re-settled his cuff, straightened his cravat, and, when he spoke,
was more polite than ever.

"Mr. Quigly, pray sit down," said he; "I have no wish to thrash you,--it
would be a pity to spoil my cane, so--oblige me by sitting down."

Mr. Quigly opened his mouth as if to speak, but, glancing at Barnabas,
thought better of it; yet his eyes grew so pale that they seemed all
whites as he sank into the chair.

"And now," said Barnabas, turning to the crouching woman, "I don't
think Mr. Quigly will interrupt us again, you may freely tell your
trouble--if you will."

"Oh, sir,--it's my husband! He's been in prison a whole year, and
now--now he's dying--they've killed him. It was fifty pounds a year
ago. I saved, and scraped, and worked day and night, and a month
ago--I brought the fifty pounds. But then--Oh, my God!--then they
told me I must find twenty more--interest, they called it. Twenty
pounds! why, it would take me months and months to earn so much,
--and my husband was dying!--dying! But, sir, I went away despairing.
Then I grew wild,--desperate--yes, desperate--oh, believe it, sir,
and I,--I--Ah, sir--what won't a desperate woman do for one she loves?
And so I--trod shameful ways! To-day I brought the twenty pounds,
and now--dear God! now they say it must be twenty-three. Three
pounds more, and I have no more--and I can't--Oh, I--can't go back
to it again--the shame and horror--I--can't, sir!" So she covered
her face again, and shook with the bitter passion of her woe.

And, after a while, Barnabas found voice, though his voice was very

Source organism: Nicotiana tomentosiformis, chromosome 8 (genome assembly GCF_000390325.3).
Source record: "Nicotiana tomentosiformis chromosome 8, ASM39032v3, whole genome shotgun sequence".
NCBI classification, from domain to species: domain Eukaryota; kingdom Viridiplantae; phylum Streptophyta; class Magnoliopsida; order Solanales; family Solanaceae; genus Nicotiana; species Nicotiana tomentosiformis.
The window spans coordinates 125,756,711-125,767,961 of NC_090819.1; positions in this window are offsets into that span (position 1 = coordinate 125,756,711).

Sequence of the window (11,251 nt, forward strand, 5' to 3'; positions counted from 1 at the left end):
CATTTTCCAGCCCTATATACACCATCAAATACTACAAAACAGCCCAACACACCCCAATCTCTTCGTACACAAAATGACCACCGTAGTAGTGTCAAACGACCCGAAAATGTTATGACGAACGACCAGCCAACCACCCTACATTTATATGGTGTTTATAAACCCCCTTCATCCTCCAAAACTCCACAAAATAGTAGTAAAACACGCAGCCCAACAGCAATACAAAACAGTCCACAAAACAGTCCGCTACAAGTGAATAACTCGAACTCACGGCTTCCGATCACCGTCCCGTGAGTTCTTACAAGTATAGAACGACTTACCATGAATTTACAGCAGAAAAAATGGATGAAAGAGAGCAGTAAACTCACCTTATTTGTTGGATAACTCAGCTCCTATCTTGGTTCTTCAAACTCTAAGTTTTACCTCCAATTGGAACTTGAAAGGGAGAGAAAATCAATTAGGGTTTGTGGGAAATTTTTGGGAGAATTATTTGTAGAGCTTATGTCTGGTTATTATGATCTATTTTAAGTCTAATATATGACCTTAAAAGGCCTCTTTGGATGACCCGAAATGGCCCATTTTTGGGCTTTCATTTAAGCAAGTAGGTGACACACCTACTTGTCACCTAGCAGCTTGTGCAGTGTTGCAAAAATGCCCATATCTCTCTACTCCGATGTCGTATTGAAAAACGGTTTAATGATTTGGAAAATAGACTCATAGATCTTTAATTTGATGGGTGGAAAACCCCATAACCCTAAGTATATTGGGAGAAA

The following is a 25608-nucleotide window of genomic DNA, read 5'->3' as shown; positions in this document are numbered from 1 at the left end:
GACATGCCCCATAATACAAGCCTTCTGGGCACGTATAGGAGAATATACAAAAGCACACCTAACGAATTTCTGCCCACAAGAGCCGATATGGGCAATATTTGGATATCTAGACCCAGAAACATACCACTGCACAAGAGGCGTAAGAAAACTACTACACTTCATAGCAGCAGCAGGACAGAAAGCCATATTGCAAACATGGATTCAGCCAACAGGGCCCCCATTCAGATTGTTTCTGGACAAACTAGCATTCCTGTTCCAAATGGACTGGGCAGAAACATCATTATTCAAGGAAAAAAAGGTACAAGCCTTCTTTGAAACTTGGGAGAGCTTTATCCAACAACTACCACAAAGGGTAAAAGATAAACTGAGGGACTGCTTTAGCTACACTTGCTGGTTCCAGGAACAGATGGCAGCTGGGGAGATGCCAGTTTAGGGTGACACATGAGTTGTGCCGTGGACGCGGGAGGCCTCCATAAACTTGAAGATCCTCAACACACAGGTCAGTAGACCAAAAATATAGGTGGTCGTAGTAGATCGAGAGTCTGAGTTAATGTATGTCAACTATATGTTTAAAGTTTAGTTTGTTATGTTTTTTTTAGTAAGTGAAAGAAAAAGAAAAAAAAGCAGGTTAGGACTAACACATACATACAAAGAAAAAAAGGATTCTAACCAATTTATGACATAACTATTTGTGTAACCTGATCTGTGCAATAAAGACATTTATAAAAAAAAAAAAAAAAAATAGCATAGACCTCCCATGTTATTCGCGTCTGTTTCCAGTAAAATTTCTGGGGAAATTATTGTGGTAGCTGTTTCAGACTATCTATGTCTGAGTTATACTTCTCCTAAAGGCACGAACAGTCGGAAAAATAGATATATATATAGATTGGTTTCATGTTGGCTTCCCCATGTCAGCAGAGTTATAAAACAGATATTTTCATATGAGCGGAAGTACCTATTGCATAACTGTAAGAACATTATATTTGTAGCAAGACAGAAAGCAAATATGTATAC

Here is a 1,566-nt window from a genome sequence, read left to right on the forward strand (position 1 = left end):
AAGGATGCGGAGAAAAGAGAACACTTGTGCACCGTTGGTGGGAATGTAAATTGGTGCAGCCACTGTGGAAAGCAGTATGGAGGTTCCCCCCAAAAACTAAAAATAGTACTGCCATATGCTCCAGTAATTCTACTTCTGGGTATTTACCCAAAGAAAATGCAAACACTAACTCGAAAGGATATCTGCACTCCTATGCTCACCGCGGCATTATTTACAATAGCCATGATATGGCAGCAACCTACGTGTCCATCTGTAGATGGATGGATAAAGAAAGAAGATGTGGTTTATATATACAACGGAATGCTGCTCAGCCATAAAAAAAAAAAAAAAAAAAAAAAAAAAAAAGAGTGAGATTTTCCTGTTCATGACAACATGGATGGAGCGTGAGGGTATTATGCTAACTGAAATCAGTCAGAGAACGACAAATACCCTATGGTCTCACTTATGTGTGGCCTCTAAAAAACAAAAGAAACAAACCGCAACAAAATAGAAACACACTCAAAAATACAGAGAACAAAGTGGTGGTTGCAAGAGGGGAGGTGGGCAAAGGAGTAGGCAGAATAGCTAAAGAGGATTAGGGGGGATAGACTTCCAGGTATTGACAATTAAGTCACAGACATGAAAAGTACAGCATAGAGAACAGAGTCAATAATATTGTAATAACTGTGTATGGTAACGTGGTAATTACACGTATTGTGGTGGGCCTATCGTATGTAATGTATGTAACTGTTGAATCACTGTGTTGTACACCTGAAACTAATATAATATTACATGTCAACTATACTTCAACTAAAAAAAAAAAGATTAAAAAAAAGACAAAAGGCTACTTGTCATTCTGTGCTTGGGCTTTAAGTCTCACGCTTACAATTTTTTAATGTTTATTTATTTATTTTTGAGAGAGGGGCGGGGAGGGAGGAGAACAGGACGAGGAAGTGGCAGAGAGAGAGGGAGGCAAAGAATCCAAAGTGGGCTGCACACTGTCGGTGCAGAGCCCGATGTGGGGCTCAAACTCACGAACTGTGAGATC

hoarse and uneven.

"I think," said he slowly, "yes, I think my cane could not have a
worthier end than splintering on your villain's back, Mr. Quigly."

But, even as Barnabas advanced with very evident purpose, a tall
figure stood framed in the open doorway.

"Ah, Quigly,--pray what is all this?" a chill, incisive voice
demanded. Barnabas turned, and lowering the cane, stood looking
curiously at the speaker. A tall, slender man he was, with a face
that might have been any age,--a mask-like face, smooth and long,
and devoid of hair as it was of wrinkles; an arresting face, with
its curving nostrils, thin-lipped, close-shut mouth, high, prominent
brow, and small, piercingly-bright eyes; quick eyes, that glinted
between their red-rimmed, hairless lids, old in their experience of
men and the ways of men. For the rest, he was clad in a rich yet
sober habit, unrelieved by any color save for the gleaming seals at
his fob, and the snowy lace at throat and wrist; his hair--evidently
a wig--curled low on either cheek, and his hands were well cared for,
with long, prehensile fingers.

"You are Jasper Gaunt, I think?" said Barnabas at last.

"At your service, sir, and you, I know, are Mr. Barnabas Beverley."

So they stood, fronting each other, the Youth, unconquered as yet,
and therefore indomitable, and the Man, with glittering eyes old in